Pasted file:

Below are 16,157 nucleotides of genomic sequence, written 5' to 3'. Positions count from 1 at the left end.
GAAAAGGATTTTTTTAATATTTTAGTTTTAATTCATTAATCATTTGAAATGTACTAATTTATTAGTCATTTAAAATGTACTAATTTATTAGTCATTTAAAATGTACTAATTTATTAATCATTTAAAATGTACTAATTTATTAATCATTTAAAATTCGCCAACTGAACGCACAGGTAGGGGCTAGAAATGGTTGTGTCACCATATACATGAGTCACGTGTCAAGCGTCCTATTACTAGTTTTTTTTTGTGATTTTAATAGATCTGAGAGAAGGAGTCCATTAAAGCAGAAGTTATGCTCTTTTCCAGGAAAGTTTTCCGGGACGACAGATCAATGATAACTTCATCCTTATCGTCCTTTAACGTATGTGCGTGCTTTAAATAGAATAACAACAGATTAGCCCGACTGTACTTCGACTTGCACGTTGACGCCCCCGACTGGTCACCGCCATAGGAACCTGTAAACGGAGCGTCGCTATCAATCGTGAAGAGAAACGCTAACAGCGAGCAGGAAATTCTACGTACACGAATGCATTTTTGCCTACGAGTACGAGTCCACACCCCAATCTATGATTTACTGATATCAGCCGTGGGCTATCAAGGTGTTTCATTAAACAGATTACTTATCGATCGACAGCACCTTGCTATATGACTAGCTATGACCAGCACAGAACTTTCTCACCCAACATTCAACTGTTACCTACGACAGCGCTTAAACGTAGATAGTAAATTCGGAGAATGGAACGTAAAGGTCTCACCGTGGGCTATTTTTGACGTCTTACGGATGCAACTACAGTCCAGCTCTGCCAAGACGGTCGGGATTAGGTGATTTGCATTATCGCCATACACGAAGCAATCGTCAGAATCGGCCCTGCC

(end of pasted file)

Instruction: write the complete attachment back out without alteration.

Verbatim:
Below are 16,157 nucleotides of genomic sequence, written 5' to 3'. Positions count from 1 at the left end.
GAAAAGGATTTTTTTAATATTTTAGTTTTAATTCATTAATCATTTGAAATGTACTAATTTATTAGTCATTTAAAATGTACTAATTTATTAGTCATTTAAAATGTACTAATTTATTAATCATTTAAAATGTACTAATTTATTAATCATTTAAAATTCGCCAACTGAACGCACAGGTAGGGGCTAGAAATGGTTGTGTCACCATATACATGAGTCACGTGTCAAGCGTCCTATTACTAGTTTTTTTTTGTGATTTTAATAGATCTGAGAGAAGGAGTCCATTAAAGCAGAAGTTATGCTCTTTTCCAGGAAAGTTTTCCGGGACGACAGATCAATGATAACTTCATCCTTATCGTCCTTTAACGTATGTGCGTGCTTTAAATAGAATAACAACAGATTAGCCCGACTGTACTTCGACTTGCACGTTGACGCCCCCGACTGGTCACCGCCATAGGAACCTGTAAACGGAGCGTCGCTATCAATCGTGAAGAGAAACGCTAACAGCGAGCAGGAAATTCTACGTACACGAATGCATTTTTGCCTACGAGTACGAGTCCACACCCCAATCTATGATTTACTGATATCAGCCGTGGGCTATCAAGGTGTTTCATTAAACAGATTACTTATCGATCGACAGCACCTTGCTATATGACTAGCTATGACCAGCACAGAACTTTCTCACCCAACATTCAACTGTTACCTACGACAGCGCTTAAACGTAGATAGTAAATTCGGAGAATGGAACGTAAAGGTCTCACCGTGGGCTATTTTTGACGTCTTACGGATGCAACTACAGTCCAGCTCTGCCAAGACGGTCGGGATTAGGTGATTTGCATTATCGCCATACACGAAGCAATCGTCAGAATCGGCCCTGCC